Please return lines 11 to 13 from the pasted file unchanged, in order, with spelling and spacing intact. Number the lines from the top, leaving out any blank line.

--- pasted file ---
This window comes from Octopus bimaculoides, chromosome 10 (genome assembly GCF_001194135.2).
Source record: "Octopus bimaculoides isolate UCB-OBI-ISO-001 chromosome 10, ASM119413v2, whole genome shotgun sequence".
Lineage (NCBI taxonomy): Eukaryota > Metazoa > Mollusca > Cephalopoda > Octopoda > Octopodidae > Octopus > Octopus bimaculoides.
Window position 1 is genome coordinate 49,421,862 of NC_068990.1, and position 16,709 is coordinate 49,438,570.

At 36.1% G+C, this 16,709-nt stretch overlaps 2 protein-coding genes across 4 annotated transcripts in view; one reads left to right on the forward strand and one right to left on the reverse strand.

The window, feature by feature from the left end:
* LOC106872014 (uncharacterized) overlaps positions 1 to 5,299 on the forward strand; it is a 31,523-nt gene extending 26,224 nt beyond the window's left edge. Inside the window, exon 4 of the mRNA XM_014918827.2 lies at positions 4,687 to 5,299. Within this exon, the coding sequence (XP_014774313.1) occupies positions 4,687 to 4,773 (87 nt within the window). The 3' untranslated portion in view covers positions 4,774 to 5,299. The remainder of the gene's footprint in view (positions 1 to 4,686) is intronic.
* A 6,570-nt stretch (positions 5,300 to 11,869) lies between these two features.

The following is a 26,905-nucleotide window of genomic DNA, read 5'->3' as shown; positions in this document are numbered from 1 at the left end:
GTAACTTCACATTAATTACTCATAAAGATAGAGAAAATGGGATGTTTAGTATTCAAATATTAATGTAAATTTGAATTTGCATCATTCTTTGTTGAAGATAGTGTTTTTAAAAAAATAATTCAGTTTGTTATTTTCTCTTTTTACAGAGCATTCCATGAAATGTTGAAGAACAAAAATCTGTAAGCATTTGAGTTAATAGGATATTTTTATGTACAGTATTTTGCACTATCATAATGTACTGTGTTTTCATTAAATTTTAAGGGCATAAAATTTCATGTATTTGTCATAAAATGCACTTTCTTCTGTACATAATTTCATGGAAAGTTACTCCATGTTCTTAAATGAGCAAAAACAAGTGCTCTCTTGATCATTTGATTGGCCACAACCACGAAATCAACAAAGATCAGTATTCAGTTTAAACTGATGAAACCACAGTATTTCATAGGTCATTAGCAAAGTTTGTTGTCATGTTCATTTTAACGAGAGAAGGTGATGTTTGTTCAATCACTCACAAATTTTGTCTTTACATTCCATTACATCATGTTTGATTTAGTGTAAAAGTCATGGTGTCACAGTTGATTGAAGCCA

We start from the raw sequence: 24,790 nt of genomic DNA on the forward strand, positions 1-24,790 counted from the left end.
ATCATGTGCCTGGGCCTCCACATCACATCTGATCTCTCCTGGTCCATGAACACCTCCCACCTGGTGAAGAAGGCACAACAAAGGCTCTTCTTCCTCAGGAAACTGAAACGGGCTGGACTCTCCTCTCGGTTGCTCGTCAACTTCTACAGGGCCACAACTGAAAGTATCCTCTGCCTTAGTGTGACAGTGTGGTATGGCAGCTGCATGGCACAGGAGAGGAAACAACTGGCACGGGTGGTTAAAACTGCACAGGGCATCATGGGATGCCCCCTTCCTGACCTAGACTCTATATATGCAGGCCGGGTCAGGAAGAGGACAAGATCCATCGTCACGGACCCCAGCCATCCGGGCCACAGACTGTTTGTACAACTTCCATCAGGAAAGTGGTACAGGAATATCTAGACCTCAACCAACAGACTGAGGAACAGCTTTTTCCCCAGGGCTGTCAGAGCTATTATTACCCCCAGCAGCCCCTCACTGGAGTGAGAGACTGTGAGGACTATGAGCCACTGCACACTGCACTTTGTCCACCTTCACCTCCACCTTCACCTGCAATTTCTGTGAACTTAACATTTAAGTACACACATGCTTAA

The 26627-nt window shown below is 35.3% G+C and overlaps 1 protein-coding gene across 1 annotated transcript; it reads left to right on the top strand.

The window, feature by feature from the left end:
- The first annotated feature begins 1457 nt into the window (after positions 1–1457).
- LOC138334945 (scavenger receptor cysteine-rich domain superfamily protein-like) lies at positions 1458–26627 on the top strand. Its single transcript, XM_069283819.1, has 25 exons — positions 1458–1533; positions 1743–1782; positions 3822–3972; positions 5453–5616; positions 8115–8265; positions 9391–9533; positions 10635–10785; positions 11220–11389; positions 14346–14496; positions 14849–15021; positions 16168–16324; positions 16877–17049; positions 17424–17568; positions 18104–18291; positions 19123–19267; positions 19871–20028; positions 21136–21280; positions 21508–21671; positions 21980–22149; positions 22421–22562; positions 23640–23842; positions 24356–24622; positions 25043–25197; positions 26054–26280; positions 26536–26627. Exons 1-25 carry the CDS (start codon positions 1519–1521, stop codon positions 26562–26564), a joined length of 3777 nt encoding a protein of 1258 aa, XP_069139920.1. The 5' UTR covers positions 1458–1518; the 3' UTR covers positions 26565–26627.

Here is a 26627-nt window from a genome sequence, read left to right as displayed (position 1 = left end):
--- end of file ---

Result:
We start from the raw sequence: 24,790 nt of genomic DNA on the forward strand, positions 1-24,790 counted from the left end.
ATCATGTGCCTGGGCCTCCACATCACATCTGATCTCTCCTGGTCCATGAACACCTCCCACCTGGTGAAGAAGGCACAACAAAGGCTCTTCTTCCTCAGGAAACTGAAACGGGCTGGACTCTCCTCTCGGTTGCTCGTCAACTTCTACAGGGCCACAACTGAAAGTATCCTCTGCCTTAGTGTGACAGTGTGGTATGGCAGCTGCATGGCACAGGAGAGGAAACAACTGGCACGGGTGGTTAAAACTGCACAGGGCATCATGGGATGCCCCCTTCCTGACCTAGACTCTATATATGCAGGCCGGGTCAGGAAGAGGACAAGATCCATCGTCACGGACCCCAGCCATCCGGGCCACAGACTGTTTGTACAACTTCCATCAGGAAAGTGGTACAGGAATATCTAGACCTCAACCAACAGACTGAGGAACAGCTTTTTCCCCAGGGCTGTCAGAGCTATTATTACCCCCAGCAGCCCCTCACTGGAGTGAGAGACTGTGAGGACTATGAGCCACTGCACACTGCACTTTGTCCACCTTCACCTCCACCTTCACCTGCAATTTCTGTGAACTTAACATTTAAGTACACACATGCTTAA

The 26627-nt window shown below is 35.3% G+C and overlaps 1 protein-coding gene across 1 annotated transcript; it reads left to right on the top strand.